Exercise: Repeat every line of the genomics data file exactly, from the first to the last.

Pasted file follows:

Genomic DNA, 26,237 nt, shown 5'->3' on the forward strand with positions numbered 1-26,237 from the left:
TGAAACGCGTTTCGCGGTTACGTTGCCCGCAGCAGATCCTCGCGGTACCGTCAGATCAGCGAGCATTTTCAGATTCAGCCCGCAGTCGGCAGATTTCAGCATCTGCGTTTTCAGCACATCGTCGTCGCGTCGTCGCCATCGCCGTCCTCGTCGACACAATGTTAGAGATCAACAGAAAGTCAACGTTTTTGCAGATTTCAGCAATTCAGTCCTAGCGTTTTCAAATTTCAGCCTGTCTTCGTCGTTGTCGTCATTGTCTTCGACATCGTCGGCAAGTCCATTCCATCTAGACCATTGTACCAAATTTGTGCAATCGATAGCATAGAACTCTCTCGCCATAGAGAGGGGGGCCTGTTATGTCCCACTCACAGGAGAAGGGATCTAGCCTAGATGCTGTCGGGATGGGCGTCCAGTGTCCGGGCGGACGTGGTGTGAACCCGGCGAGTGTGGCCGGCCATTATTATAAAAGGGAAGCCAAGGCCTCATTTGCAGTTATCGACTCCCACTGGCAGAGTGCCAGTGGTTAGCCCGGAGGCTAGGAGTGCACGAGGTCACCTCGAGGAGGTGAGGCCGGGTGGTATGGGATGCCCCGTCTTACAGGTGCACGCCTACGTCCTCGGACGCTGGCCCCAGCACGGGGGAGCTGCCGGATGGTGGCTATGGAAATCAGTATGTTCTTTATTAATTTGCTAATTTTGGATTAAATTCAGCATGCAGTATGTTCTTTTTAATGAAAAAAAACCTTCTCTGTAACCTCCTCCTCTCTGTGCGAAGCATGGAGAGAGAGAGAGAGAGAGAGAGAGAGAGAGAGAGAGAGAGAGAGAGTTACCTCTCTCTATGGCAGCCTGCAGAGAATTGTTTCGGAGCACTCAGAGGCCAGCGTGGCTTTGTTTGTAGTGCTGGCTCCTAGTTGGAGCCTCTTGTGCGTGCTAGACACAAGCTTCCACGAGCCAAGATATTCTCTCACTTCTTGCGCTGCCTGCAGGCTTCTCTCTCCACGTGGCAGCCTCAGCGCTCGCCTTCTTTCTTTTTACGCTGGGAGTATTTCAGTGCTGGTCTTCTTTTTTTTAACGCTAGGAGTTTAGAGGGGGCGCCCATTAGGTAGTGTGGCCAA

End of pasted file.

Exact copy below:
Genomic DNA, 26,237 nt, shown 5'->3' on the forward strand with positions numbered 1-26,237 from the left:
TGAAACGCGTTTCGCGGTTACGTTGCCCGCAGCAGATCCTCGCGGTACCGTCAGATCAGCGAGCATTTTCAGATTCAGCCCGCAGTCGGCAGATTTCAGCATCTGCGTTTTCAGCACATCGTCGTCGCGTCGTCGCCATCGCCGTCCTCGTCGACACAATGTTAGAGATCAACAGAAAGTCAACGTTTTTGCAGATTTCAGCAATTCAGTCCTAGCGTTTTCAAATTTCAGCCTGTCTTCGTCGTTGTCGTCATTGTCTTCGACATCGTCGGCAAGTCCATTCCATCTAGACCATTGTACCAAATTTGTGCAATCGATAGCATAGAACTCTCTCGCCATAGAGAGGGGGGCCTGTTATGTCCCACTCACAGGAGAAGGGATCTAGCCTAGATGCTGTCGGGATGGGCGTCCAGTGTCCGGGCGGACGTGGTGTGAACCCGGCGAGTGTGGCCGGCCATTATTATAAAAGGGAAGCCAAGGCCTCATTTGCAGTTATCGACTCCCACTGGCAGAGTGCCAGTGGTTAGCCCGGAGGCTAGGAGTGCACGAGGTCACCTCGAGGAGGTGAGGCCGGGTGGTATGGGATGCCCCGTCTTACAGGTGCACGCCTACGTCCTCGGACGCTGGCCCCAGCACGGGGGAGCTGCCGGATGGTGGCTATGGAAATCAGTATGTTCTTTATTAATTTGCTAATTTTGGATTAAATTCAGCATGCAGTATGTTCTTTTTAATGAAAAAAAACCTTCTCTGTAACCTCCTCCTCTCTGTGCGAAGCATGGAGAGAGAGAGAGAGAGAGAGAGAGAGAGAGAGAGAGAGAGAGAGAGTTACCTCTCTCTATGGCAGCCTGCAGAGAATTGTTTCGGAGCACTCAGAGGCCAGCGTGGCTTTGTTTGTAGTGCTGGCTCCTAGTTGGAGCCTCTTGTGCGTGCTAGACACAAGCTTCCACGAGCCAAGATATTCTCTCACTTCTTGCGCTGCCTGCAGGCTTCTCTCTCCACGTGGCAGCCTCAGCGCTCGCCTTCTTTCTTTTTACGCTGGGAGTATTTCAGTGCTGGTCTTCTTTTTTTTAACGCTAGGAGTTTAGAGGGGGCGCCCATTAGGTAGTGTGGCCAA